An American Experience

In August of 1991, I came to the USA for the first time. I was sheltered to an extant. I spent a month in Winston Salem, North Carolina. I spent the majority of my time with my uncle’s family, and I did not face any discrimination and/or racial profiling at the time. I do not recall is a better explanation. I returned to the Ivory Coast in September, and I did immigrate to the USA until three years later.

My American experience actually began in 1994. My parents enrolled me in a private catholic high school in the Winston Salem area of North Carolina. I was a minority in the school. I stood out whether I wanted to or not. I spoke and still speak with a heavy accent. Anyway, during my time in high school; I dealt with characters that I now consider racist. Some of my peer’s biases manifested via the microaggression of the movie “get out.” Other’s biases were more flagrant. I remember an individual often telling me to return to where I came from throughout my years in high school. He sought to belittle and humiliate me given the opportunity. I have not seen this individual since we graduated high school. I have seen some members of my graduating class since, but I have not seen this particular one.

In the fall of 1998, I matriculated at Belmont Abbey College, in Belmont North Carolina. Belmont Abbey College is small liberal art college affiliated with the Catholic church. Belmont is a suburb south of Charlotte. My first year there went well to an extant. I was an international student, but my immigration status changed along the way. I became a permanent resident of these United States during my junior. In Belmont Abbey, I also experienced the microaggression of the movie Get Out. Some students showed their dislike of foreigners with underhanded comments, but there was more passive aggression than active aggression. I graduated Belmont Abbey College in 2002.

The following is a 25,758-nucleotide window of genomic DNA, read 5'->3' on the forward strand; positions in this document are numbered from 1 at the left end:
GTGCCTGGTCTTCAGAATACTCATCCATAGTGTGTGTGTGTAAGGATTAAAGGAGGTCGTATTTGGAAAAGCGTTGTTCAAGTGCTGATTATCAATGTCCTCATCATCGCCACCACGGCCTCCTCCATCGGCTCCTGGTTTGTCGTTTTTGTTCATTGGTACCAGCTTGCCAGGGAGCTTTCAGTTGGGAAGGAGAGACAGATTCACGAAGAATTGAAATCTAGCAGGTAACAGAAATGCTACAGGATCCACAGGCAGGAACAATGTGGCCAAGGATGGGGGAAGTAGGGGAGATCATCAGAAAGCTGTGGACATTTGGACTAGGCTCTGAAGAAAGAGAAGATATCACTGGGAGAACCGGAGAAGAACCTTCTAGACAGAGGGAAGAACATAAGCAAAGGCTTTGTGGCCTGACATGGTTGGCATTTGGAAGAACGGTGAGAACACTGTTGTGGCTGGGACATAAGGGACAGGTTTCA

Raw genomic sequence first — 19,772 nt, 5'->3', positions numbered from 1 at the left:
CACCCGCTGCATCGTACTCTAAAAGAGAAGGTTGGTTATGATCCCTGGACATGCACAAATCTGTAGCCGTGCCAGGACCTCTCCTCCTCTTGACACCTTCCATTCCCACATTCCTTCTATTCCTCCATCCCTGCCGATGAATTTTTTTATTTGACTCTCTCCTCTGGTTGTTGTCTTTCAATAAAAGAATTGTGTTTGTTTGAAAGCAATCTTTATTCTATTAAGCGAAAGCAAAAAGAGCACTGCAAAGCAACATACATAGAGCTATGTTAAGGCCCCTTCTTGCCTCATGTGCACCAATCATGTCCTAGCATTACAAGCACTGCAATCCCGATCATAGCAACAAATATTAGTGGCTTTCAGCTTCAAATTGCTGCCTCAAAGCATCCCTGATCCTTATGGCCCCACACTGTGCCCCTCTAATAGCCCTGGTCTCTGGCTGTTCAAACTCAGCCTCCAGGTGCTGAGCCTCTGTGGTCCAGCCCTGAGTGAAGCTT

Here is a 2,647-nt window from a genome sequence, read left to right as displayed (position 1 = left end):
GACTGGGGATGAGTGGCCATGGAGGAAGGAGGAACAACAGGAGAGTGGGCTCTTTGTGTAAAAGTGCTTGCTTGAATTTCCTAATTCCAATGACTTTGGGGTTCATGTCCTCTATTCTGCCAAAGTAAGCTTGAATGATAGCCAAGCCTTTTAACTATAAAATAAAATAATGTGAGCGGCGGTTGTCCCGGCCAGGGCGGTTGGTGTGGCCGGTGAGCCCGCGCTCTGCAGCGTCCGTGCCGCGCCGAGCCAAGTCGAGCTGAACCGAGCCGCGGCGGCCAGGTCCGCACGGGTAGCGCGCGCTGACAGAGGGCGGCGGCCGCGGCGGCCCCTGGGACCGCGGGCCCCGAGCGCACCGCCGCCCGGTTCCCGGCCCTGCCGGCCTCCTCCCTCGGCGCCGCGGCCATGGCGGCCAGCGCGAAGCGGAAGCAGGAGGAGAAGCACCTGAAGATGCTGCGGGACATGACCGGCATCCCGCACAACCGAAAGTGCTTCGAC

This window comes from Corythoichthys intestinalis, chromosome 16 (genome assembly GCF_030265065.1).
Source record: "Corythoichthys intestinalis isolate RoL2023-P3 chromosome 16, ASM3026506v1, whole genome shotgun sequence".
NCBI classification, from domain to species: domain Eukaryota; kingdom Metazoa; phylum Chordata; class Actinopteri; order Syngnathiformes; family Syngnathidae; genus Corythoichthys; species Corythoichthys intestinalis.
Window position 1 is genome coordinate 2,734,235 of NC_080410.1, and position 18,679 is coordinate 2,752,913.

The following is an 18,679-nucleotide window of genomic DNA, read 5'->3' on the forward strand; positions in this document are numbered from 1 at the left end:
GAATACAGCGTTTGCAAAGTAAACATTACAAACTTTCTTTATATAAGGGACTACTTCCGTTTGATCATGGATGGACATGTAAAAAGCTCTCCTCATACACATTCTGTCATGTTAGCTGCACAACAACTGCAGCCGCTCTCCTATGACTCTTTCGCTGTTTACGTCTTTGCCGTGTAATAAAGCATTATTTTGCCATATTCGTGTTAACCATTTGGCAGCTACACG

In 2003, I enlisted in the US Navy. I attended basic training in Great Lakes, Illinois. I reported to my first duty station in Yokosuka, Japan. I was a crew members on the USS John S. McCain. My shipmates were as diverse as residents of a metropolitan area of the USA. There were hint of biases here and there, and it became alarming. In 2005, two junior officers received punitive letters from our commanding officer. The Navigator (Caucasian) mimicked a monkey and claimed it was an enlisted sailor who happened to be black. The other officer laughed at the navigator. The enlisted sailor filed a grievance against the two officers, and the two officers appeared in front of the commanding officer after an investigation to receive their punishments. This incident was jarring, but it would not be my last encounter with racism in my American experience. Some times later, a shipmate confirmed his bias to me. He made the following claim. “I will dump my girlfriend if I find out she dated a black man before me”. I told a few other black sailors, and we proceeded to roast the individual for his bias. In January 2007, My tour in Japan concluded, and I returned to the USA.

I attended a few months of training in Great Lakes, then I reported to my next unit in Norfolk, Virginia (USS STOUT). I noticed changes in behaviors since I immigrated to the USA during my time in Norfolk. I noticed more inter ethnic couples. However, there were still signs of racisms. I remember being stopped by policer officers, and being suspected driving while intoxicated. I had a passenger in my car who admitted to have been drinking. They did not believe my Caucasian passenger. They gave me a few field sobriety test that I passed. I had a coworker who was fine with me till I started outranking him. I would like to believe it had nothing to do with skin tone, but his aggression was muted towards another Caucasian outranked him. My tour ended in 2009, and I moved to Illinois. In Illinois, I opened my eyes to racism around me. I was still going to bars and other unsavory establishments. One evening, a Caucasian woman came and asked me if I could get her some cocaine. I was shocked, because there is nothing that says I am a drug dealer. This woman annoyed me very much. A few people have call me with the N word epithet, so I am under no illusions that racism still exist. However, my attitude change one weekend in 2014. I encountered a Karen. My neighbor called the police on me, and these cops tried to scare a confession out of me. They failed though. There are other incidents that have happened, but the list is quite long.

Racists incidents have been occurring since the inception of the United States of America, but Americans see them due to the existence of smartphone cameras and social media. I am a black man to a cop until I speak. Racial profiling, and stop and frisk policies are systemic racist policies.


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